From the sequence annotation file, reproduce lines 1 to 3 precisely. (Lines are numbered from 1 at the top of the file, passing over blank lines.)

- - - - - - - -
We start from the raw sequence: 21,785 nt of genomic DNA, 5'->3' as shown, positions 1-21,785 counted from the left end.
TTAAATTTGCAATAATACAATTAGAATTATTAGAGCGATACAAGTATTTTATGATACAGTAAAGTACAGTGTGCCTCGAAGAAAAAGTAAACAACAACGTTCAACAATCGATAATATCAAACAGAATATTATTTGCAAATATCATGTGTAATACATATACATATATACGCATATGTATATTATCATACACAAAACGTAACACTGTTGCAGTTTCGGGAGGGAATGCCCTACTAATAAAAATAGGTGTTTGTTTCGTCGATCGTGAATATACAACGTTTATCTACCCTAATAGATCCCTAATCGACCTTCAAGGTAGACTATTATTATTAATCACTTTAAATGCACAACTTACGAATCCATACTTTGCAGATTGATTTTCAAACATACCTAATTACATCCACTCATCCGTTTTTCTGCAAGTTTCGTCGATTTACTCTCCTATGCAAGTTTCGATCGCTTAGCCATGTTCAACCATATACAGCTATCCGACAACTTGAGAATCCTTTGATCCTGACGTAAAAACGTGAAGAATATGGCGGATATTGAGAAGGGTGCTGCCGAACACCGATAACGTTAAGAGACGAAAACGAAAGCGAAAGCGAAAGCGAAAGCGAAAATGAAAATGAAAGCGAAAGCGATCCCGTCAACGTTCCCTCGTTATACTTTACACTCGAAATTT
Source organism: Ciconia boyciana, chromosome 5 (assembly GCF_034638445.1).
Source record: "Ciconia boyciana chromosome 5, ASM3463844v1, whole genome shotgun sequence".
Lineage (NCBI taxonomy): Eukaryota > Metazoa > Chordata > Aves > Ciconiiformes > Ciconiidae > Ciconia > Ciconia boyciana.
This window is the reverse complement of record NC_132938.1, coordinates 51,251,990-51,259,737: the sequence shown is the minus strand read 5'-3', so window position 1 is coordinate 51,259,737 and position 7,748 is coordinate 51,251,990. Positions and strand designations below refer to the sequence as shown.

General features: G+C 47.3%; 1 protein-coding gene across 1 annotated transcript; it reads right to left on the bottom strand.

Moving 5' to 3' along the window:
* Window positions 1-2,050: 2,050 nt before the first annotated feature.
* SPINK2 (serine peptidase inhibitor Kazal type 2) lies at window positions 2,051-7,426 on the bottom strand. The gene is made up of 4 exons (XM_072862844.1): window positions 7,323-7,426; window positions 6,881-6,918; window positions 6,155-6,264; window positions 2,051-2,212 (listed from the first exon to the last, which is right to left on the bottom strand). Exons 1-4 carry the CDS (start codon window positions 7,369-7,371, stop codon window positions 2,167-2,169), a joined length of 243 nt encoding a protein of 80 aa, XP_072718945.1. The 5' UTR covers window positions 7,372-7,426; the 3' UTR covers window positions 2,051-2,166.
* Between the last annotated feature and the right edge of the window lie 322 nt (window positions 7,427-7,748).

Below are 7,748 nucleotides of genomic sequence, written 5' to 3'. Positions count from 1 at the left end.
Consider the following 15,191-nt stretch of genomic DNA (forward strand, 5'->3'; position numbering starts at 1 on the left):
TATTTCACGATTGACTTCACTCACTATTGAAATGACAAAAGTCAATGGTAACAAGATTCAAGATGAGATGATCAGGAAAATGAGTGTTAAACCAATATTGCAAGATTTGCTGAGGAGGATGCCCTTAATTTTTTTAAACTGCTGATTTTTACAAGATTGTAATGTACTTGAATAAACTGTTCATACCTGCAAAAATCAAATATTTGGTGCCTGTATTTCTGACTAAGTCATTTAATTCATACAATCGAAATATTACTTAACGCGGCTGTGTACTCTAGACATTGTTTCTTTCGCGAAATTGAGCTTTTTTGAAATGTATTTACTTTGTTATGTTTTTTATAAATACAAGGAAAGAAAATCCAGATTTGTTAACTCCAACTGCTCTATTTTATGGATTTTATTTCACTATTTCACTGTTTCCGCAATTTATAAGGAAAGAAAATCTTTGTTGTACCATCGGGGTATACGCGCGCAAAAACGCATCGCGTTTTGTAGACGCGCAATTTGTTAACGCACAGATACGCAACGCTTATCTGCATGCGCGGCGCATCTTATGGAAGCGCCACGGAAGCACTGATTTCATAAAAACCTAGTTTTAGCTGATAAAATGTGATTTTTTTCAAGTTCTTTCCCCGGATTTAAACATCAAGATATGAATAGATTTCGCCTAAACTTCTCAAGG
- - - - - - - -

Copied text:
We start from the raw sequence: 21,785 nt of genomic DNA, 5'->3' as shown, positions 1-21,785 counted from the left end.
TTAAATTTGCAATAATACAATTAGAATTATTAGAGCGATACAAGTATTTTATGATACAGTAAAGTACAGTGTGCCTCGAAGAAAAAGTAAACAACAACGTTCAACAATCGATAATATCAAACAGAATATTATTTGCAAATATCATGTGTAATACATATACATATATACGCATATGTATATTATCATACACAAAACGTAACACTGTTGCAGTTTCGGGAGGGAATGCCCTACTAATAAAAATAGGTGTTTGTTTCGTCGATCGTGAATATACAACGTTTATCTACCCTAATAGATCCCTAATCGACCTTCAAGGTAGACTATTATTATTAATCACTTTAAATGCACAACTTACGAATCCATACTTTGCAGATTGATTTTCAAACATACCTAATTACATCCACTCATCCGTTTTTCTGCAAGTTTCGTCGATTTACTCTCCTATGCAAGTTTCGATCGCTTAGCCATGTTCAACCATATACAGCTATCCGACAACTTGAGAATCCTTTGATCCTGACGTAAAAACGTGAAGAATATGGCGGATATTGAGAAGGGTGCTGCCGAACACCGATAACGTTAAGAGACGAAAACGAAAGCGAAAGCGAAAGCGAAAGCGAAAATGAAAATGAAAGCGAAAGCGATCCCGTCAACGTTCCCTCGTTATACTTTACACTCGAAATTT
Source organism: Ciconia boyciana, chromosome 5 (assembly GCF_034638445.1).